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What Does Archaeology Tell Us about the Hebrew Bible?

Scholars have used archaeology in different ways to understand the history of ancient Israel.


What Does Archaeology Tell Us about the Hebrew Bible?

For those interested in the historical and cultural backgrounds of biblical texts, it is difficult to avoid headlines such as “Who Was the Real Pharaoh of the Exodus?” or “Discovered! King David’s Palace.” The stories behind these sorts of headlines rely heavily on information gleaned from archaeological excavations. Although the relationship is more complex than is often presented, archaeology has been indispensable in helping scholars understand the world of the Hebrew Bible.

Archaeology is an investigation of past lives. In contrast to other studies of the past such as history (which relies primarily on written documents) or paleontology (the study of fossils), archaeology explores human life through physical, material remains. Our clothes, technology, food, dishes, houses, city plans, art, trash, and even our own bodies and impact on the natural world together represent the types of evidence archaeologists use to understand human experiences.

The prospect that archaeology could supply proof of what the Hebrew Bible recounts guided archaeologists and explorers in the nineteenth and twentieth centuries. Countless expeditions sought evidence that would confirm stories from the Bible. For early researchers, biblical events and icons served as historical reference points as well as objects of scholarly pursuit. Commonly, archaeologists’ research agendas were plainly or implicitly tied to biblical accounts. In fact, “biblical archaeology” developed into its own academic specialization in the twentieth century. Although many scholars have shifted away from this terminology in the twenty-first century, its currency remains, especially for broader audiences.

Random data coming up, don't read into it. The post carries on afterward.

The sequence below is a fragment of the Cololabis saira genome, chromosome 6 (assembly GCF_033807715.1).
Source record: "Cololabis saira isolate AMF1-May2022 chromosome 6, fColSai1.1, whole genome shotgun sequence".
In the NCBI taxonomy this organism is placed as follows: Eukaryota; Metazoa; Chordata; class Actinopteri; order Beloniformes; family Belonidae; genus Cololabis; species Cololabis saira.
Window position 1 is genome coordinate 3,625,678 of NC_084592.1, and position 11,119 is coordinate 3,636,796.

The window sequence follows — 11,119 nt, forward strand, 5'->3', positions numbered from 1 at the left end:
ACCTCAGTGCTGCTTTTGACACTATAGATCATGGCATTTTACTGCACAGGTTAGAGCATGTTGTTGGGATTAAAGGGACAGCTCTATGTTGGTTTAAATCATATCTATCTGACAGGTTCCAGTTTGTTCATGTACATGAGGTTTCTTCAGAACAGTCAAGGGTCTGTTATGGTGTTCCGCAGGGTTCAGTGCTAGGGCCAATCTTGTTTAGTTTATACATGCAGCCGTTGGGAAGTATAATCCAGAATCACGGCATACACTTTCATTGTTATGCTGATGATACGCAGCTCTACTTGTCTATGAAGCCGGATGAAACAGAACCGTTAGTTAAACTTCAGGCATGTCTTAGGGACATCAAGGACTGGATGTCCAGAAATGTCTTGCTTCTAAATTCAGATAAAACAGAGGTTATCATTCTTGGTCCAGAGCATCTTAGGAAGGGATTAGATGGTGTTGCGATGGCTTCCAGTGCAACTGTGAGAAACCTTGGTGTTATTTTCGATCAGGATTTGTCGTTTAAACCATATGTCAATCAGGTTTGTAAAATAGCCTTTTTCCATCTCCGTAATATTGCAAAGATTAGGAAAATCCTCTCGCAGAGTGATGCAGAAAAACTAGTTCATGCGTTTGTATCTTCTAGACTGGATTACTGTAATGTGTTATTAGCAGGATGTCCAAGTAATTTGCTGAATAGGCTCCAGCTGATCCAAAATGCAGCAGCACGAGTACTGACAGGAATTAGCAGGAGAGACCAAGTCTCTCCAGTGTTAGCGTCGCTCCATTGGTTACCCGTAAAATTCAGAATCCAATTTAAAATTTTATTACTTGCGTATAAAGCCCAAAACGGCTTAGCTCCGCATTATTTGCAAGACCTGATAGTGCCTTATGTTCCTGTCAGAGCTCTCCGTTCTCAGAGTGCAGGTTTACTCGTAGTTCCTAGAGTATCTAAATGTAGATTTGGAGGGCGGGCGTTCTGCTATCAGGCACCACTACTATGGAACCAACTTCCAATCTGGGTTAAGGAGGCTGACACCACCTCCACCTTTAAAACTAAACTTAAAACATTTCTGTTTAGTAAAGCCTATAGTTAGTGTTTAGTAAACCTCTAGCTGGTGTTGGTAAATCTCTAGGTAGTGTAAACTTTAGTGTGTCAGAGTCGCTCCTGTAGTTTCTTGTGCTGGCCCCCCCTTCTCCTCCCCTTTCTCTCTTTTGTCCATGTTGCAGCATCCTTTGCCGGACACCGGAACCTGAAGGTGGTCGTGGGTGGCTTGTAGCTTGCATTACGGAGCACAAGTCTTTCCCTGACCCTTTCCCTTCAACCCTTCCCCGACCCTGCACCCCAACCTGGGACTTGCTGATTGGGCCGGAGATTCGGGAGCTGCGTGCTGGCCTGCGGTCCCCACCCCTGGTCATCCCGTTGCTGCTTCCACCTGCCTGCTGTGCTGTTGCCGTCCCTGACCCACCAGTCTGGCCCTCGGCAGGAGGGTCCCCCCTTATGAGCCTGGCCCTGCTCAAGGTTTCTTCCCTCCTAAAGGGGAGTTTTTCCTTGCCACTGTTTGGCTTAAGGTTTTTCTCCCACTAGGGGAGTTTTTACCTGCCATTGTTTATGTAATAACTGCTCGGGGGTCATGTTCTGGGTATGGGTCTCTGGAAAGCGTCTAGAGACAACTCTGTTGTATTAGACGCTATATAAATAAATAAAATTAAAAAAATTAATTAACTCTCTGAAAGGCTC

Excavation of many important sites related to the Bible’s history have revealed the physical settings of key stories. Archaeologists at Tel Dan (Tell el-Qadi), for example, exposed a large city with well-preserved remains, including gate complexes and a religious center from the Iron Age, the period of the biblical monarchies. When reading about or touring the site, one cannot help but think of biblical texts, especially related to Jeroboam’s sanctuaries that rivaled the Jerusalem temple (1Kgs 12:25-30). While the site does indeed illustrate the nature of the Iron Age city, it does not contribute evidence about Jeroboam’s life or reign. In fact, overwhelmingly archaeology tells us more about cultural and historical contexts than biblical individuals or events. The exceptions are extraordinary and tend to involve corroborating evidence from inscriptions. Again, Tel Dan provides a useful example. Excavators of the site discovered fragments from a monumental inscription that describes the demise of Israelite and Judahite kings at the hands of an Aramean contemporary. The artifact appears to have been Hazael’s commemoration stele celebrating events recounted in 2Kgs 9.